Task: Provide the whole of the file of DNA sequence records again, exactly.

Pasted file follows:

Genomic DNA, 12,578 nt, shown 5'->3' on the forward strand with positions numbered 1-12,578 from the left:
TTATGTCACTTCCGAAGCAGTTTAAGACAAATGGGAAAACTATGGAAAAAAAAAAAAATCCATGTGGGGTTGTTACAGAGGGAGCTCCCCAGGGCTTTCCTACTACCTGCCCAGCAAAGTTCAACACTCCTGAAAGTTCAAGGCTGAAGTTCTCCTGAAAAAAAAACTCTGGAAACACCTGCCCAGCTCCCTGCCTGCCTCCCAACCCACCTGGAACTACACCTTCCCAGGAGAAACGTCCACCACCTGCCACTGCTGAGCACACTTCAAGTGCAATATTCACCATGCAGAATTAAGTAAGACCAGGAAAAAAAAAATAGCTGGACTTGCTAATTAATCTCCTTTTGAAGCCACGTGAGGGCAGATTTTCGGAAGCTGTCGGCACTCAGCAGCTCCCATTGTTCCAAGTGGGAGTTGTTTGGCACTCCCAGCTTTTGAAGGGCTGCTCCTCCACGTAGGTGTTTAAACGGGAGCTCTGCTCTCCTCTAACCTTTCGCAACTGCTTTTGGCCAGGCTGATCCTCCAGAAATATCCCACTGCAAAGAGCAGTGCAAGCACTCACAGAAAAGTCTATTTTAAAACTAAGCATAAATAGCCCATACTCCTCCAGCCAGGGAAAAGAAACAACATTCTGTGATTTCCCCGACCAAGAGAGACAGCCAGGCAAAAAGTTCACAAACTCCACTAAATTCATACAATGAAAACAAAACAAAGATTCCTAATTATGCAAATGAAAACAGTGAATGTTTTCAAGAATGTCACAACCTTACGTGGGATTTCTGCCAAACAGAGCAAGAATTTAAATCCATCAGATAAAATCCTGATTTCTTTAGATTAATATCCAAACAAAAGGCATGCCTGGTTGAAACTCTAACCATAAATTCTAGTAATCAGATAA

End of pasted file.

Genomic DNA, 12,578 nt, shown 5'->3' on the forward strand with positions numbered 1-12,578 from the left:
TTATGTCACTTCCGAAGCAGTTTAAGACAAATGGGAAAACTATGGAAAAAAAAAAAAATCCATGTGGGGTTGTTACAGAGGGAGCTCCCCAGGGCTTTCCTACTACCTGCCCAGCAAAGTTCAACACTCCTGAAAGTTCAAGGCTGAAGTTCTCCTGAAAAAAAAACTCTGGAAACACCTGCCCAGCTCCCTGCCTGCCTCCCAACCCACCTGGAACTACACCTTCCCAGGAGAAACGTCCACCACCTGCCACTGCTGAGCACACTTCAAGTGCAATATTCACCATGCAGAATTAAGTAAGACCAGGAAAAAAAAAATAGCTGGACTTGCTAATTAATCTCCTTTTGAAGCCACGTGAGGGCAGATTTTCGGAAGCTGTCGGCACTCAGCAGCTCCCATTGTTCCAAGTGGGAGTTGTTTGGCACTCCCAGCTTTTGAAGGGCTGCTCCTCCACGTAGGTGTTTAAACGGGAGCTCTGCTCTCCTCTAACCTTTCGCAACTGCTTTTGGCCAGGCTGATCCTCCAGAAATATCCCACTGCAAAGAGCAGTGCAAGCACTCACAGAAAAGTCTATTTTAAAACTAAGCATAAATAGCCCATACTCCTCCAGCCAGGGAAAAGAAACAACATTCTGTGATTTCCCCGACCAAGAGAGACAGCCAGGCAAAAAGTTCACAAACTCCACTAAATTCATACAATGAAAACAAAACAAAGATTCCTAATTATGCAAATGAAAACAGTGAATGTTTTCAAGAATGTCACAACCTTACGTGGGATTTCTGCCAAACAGAGCAAGAATTTAAATCCATCAGATAAAATCCTGATTTCTTTAGATTAATATCCAAACAAAAGGCATGCCTGGTTGAAACTCTAACCATAAATTCTAGTAATCAGATAA